Gambling is an activity where you place a bet or wager with money or goods. It includes card games, slot machines, video-draw poker, two-up, table games, sports betting, horse and greyhound racing, football accumulators and lottery tickets.

People gamble for many reasons, including the adrenaline rush of winning, socialising with friends and family, escaping worries or stress or feeling bored. For some, gambling can become a serious problem. It can ruin relationships, affect health and work or study performance and get people into debt. It can even lead to homelessness or suicide.

Many people who have problems with gambling have co-existing mental health issues such as depression or anxiety. These issues can also trigger harmful gambling behaviours and make it difficult to stop. It is important to seek help if you are struggling with any of these conditions.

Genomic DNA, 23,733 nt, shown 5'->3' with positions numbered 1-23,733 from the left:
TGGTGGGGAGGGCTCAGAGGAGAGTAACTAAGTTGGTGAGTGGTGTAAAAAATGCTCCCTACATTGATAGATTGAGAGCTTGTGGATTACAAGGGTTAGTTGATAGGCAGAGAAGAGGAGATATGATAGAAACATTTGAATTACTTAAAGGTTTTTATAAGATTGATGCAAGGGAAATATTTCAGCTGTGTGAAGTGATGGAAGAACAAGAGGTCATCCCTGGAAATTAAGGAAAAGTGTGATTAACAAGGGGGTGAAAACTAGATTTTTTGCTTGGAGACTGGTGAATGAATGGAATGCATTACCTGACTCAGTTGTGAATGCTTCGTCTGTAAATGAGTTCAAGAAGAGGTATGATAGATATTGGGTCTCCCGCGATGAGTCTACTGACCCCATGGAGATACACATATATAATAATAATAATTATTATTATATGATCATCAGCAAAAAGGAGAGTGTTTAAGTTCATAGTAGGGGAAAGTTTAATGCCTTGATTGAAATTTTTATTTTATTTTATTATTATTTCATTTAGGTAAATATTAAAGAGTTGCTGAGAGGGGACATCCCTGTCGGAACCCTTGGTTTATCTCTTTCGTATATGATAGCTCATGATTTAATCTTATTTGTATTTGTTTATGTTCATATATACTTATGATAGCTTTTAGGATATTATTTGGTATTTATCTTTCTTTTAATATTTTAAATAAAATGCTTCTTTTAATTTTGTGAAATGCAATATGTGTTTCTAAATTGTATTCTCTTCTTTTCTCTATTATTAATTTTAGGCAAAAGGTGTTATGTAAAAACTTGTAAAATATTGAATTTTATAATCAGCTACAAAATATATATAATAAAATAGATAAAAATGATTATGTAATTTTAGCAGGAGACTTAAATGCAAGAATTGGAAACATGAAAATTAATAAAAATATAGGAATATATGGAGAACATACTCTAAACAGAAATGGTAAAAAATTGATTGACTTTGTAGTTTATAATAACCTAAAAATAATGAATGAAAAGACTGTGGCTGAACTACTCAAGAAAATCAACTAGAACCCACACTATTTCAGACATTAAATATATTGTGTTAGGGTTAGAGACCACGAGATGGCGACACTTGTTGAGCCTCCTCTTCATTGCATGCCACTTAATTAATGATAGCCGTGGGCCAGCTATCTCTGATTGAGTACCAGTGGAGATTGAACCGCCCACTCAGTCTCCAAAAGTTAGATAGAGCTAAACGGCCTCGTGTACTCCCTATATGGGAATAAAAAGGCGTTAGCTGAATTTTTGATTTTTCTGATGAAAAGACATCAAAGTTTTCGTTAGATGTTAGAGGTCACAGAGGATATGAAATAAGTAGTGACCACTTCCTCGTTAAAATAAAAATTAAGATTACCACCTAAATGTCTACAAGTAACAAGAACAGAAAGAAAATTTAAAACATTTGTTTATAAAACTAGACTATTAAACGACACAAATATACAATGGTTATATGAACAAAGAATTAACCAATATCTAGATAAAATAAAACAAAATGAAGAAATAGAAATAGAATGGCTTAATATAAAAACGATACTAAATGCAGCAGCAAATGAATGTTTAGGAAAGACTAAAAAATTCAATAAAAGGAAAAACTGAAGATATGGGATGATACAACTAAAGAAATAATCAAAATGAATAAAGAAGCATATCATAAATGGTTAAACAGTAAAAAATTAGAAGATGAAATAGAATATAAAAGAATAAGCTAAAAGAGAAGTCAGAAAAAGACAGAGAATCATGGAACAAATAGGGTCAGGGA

One of the main causes of harmful gambling is that it can make you feel less in control of your life. This may be because you are unable to control your emotions or feel overwhelmed by life’s pressures. It can also be because you feel that gambling will give you some sort of control over your life. This can be triggered by seeing stories about others’ wins in the media, or remembering times when you have had a series of lucky strikes.

There are a range of treatments for harmful gambling, including psychotherapy (such as group or psychodynamic therapy) and behavioural therapy. Counselling can help you to understand the causes of your problems and how they affect your relationships with family and friends. It can also help you to set limits and manage your finances.